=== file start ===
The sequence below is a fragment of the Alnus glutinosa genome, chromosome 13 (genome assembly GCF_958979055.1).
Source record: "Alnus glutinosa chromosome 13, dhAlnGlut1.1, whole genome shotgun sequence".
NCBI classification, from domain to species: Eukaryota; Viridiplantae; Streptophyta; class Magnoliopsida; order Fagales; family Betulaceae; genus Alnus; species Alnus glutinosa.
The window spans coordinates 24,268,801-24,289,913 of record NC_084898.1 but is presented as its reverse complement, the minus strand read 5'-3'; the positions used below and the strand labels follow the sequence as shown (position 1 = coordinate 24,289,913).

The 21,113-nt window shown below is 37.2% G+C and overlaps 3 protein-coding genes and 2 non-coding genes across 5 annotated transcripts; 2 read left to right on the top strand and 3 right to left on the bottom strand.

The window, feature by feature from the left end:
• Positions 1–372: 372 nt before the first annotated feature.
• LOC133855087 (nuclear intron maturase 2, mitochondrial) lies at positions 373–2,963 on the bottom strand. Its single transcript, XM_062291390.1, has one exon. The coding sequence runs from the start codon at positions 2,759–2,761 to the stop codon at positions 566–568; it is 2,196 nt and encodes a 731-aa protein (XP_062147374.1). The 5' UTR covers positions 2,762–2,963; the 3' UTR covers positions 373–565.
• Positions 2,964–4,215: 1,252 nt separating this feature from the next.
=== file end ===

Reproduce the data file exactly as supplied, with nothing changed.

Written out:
The sequence below is a fragment of the Alnus glutinosa genome, chromosome 13 (genome assembly GCF_958979055.1).
Source record: "Alnus glutinosa chromosome 13, dhAlnGlut1.1, whole genome shotgun sequence".
NCBI classification, from domain to species: Eukaryota; Viridiplantae; Streptophyta; class Magnoliopsida; order Fagales; family Betulaceae; genus Alnus; species Alnus glutinosa.
The window spans coordinates 24,268,801-24,289,913 of record NC_084898.1 but is presented as its reverse complement, the minus strand read 5'-3'; the positions used below and the strand labels follow the sequence as shown (position 1 = coordinate 24,289,913).

The 21,113-nt window shown below is 37.2% G+C and overlaps 3 protein-coding genes and 2 non-coding genes across 5 annotated transcripts; 2 read left to right on the top strand and 3 right to left on the bottom strand.

The window, feature by feature from the left end:
• Positions 1–372: 372 nt before the first annotated feature.
• LOC133855087 (nuclear intron maturase 2, mitochondrial) lies at positions 373–2,963 on the bottom strand. Its single transcript, XM_062291390.1, has one exon. The coding sequence runs from the start codon at positions 2,759–2,761 to the stop codon at positions 566–568; it is 2,196 nt and encodes a 731-aa protein (XP_062147374.1). The 5' UTR covers positions 2,762–2,963; the 3' UTR covers positions 373–565.
• Positions 2,964–4,215: 1,252 nt separating this feature from the next.